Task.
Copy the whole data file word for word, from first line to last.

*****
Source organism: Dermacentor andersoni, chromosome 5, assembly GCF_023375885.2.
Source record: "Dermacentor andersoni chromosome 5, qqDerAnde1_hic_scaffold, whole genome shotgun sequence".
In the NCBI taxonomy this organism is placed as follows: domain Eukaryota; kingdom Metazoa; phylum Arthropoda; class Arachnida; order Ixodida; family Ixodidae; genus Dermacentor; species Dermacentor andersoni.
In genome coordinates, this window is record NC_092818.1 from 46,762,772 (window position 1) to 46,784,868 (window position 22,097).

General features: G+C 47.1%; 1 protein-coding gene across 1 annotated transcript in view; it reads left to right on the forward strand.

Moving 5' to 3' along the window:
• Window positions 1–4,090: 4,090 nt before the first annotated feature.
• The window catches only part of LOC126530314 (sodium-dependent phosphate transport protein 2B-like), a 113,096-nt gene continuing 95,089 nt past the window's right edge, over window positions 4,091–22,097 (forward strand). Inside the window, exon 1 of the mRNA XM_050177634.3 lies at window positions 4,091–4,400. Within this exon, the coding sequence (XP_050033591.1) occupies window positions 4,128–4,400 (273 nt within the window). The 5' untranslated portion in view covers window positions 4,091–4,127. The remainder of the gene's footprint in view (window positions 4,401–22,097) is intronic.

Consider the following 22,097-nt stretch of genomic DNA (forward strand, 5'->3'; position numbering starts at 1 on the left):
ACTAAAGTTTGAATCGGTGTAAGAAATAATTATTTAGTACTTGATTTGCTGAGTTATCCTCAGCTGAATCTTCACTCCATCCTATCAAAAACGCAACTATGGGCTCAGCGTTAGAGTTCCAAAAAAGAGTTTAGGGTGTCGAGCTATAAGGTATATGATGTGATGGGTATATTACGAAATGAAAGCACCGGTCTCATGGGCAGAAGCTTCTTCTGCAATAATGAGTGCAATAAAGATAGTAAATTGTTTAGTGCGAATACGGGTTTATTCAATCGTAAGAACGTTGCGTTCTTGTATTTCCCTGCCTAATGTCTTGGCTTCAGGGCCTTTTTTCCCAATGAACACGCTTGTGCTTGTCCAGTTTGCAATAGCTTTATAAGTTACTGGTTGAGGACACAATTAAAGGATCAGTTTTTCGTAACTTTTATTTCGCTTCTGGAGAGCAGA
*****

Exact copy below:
Source organism: Dermacentor andersoni, chromosome 5, assembly GCF_023375885.2.
Source record: "Dermacentor andersoni chromosome 5, qqDerAnde1_hic_scaffold, whole genome shotgun sequence".
In the NCBI taxonomy this organism is placed as follows: domain Eukaryota; kingdom Metazoa; phylum Arthropoda; class Arachnida; order Ixodida; family Ixodidae; genus Dermacentor; species Dermacentor andersoni.
In genome coordinates, this window is record NC_092818.1 from 46,762,772 (window position 1) to 46,784,868 (window position 22,097).

General features: G+C 47.1%; 1 protein-coding gene across 1 annotated transcript in view; it reads left to right on the forward strand.

Moving 5' to 3' along the window:
• Window positions 1–4,090: 4,090 nt before the first annotated feature.
• The window catches only part of LOC126530314 (sodium-dependent phosphate transport protein 2B-like), a 113,096-nt gene continuing 95,089 nt past the window's right edge, over window positions 4,091–22,097 (forward strand). Inside the window, exon 1 of the mRNA XM_050177634.3 lies at window positions 4,091–4,400. Within this exon, the coding sequence (XP_050033591.1) occupies window positions 4,128–4,400 (273 nt within the window). The 5' untranslated portion in view covers window positions 4,091–4,127. The remainder of the gene's footprint in view (window positions 4,401–22,097) is intronic.

Consider the following 22,097-nt stretch of genomic DNA (forward strand, 5'->3'; position numbering starts at 1 on the left):
ACTAAAGTTTGAATCGGTGTAAGAAATAATTATTTAGTACTTGATTTGCTGAGTTATCCTCAGCTGAATCTTCACTCCATCCTATCAAAAACGCAACTATGGGCTCAGCGTTAGAGTTCCAAAAAAGAGTTTAGGGTGTCGAGCTATAAGGTATATGATGTGATGGGTATATTACGAAATGAAAGCACCGGTCTCATGGGCAGAAGCTTCTTCTGCAATAATGAGTGCAATAAAGATAGTAAATTGTTTAGTGCGAATACGGGTTTATTCAATCGTAAGAACGTTGCGTTCTTGTATTTCCCTGCCTAATGTCTTGGCTTCAGGGCCTTTTTTCCCAATGAACACGCTTGTGCTTGTCCAGTTTGCAATAGCTTTATAAGTTACTGGTTGAGGACACAATTAAAGGATCAGTTTTTCGTAACTTTTATTTCGCTTCTGGAGAGCAGA